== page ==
Creator: Chari, V. V., Christiano, Lawrence J., and Eichenbaum, Martin S. Series: Finance, fluctuations, and development Abstract:
Different monetary aggregates covary very differently with short term nominal interest rates. Broad monetary aggregates like Ml and the monetary base covary positively with current and future values of short term interest rates. In contrast, the nonborrowed reserves of banks covary negatively with current and future interest rates. Observations like this 'sign switch' lie at the core of recent debates about the effects of monetary policy actions on short term interest rates. This paper develops a general equilibrium monetary business cycle model which is consistent with these facts. Our basic explanation of the 'sign switch' is that movements in nonborrowed reserves are dominated by exogenous shocks to monetary policy, while movements in the base and Ml are dominated by endogenous responses to non-policy shocks.
Keyword: Monetary policy, Interest, Money, Shocks, Inside money, and Interest rates Subject (JEL): E43 - Money and interest rates - Determination of interest rates ; Term structure of interest rates and E51 - Monetary policy, central banking, and the supply of money and credit - Money supply ; Credit ; Money multipliers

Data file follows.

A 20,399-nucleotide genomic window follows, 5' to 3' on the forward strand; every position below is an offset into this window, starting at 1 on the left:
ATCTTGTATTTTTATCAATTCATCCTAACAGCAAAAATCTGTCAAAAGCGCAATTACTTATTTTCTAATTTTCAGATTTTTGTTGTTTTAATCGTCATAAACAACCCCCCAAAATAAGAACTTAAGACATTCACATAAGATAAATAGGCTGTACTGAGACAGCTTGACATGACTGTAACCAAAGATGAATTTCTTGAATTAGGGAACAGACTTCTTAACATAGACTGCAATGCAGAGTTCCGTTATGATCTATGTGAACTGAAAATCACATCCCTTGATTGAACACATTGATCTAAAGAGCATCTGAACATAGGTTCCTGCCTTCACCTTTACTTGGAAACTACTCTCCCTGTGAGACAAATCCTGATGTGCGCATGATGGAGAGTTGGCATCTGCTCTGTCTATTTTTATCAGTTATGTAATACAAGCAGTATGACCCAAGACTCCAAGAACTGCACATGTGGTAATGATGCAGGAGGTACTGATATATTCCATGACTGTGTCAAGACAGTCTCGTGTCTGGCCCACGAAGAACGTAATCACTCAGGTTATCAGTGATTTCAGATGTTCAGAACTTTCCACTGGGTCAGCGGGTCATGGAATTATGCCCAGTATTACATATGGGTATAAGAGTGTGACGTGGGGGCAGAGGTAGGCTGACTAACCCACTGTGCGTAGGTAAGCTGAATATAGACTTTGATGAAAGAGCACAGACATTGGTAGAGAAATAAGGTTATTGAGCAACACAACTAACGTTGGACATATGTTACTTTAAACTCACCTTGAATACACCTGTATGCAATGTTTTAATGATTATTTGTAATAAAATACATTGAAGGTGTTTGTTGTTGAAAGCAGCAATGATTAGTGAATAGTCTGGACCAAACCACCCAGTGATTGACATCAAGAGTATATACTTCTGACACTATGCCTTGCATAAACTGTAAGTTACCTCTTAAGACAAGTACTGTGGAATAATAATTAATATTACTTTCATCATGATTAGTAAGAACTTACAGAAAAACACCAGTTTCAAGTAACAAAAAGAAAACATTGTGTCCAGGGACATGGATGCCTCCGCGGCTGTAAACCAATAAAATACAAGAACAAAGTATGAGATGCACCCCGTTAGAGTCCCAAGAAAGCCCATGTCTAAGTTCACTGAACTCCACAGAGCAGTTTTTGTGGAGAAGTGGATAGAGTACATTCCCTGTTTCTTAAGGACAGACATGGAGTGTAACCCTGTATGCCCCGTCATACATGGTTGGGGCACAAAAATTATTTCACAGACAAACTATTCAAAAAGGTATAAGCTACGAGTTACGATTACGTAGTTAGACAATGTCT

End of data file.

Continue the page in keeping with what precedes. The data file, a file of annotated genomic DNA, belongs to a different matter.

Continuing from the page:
Creator: Nevin, Edward. Series: Working paper (Federal Reserve Bank of Minneapolis. Research Dept.) Number: 9 Description:
The 1972 version of WP9 was published as part of the Ninth District Economic Series.
Keyword: Policy making, Banking, and Regionalism Subject (JEL): G21 - Financial institutions and services - Banks ; Other depository institutions ; Micro finance institutions ; Mortgages and R58 - Regional government analysis - Regional development policy
Creator: Smith, Bruce D., d. 2002. Series: Working paper (Federal Reserve Bank of Minneapolis. Research Dept.) Number: 234 Abstract:
Current approaches to monetary theory and policy owe much to the "quantity theory of money." However, recent theoretical developments suggest that the manner in which money is introduced is more important, even for price level movements, than the quantity of money. Colonial American experience provides a laboratory for discriminating between these views. It is shown here that the nature of backing, rather than the quantity of money, determined its value. Large secular inflations were ended by changing the nature of backing despite the continuance of large note issues (and despite the absence of a metallic standard). Extremely large note issues and note withdrawals are shown not to have produced inflation (currency depreciation) or deflation (currency appreciation).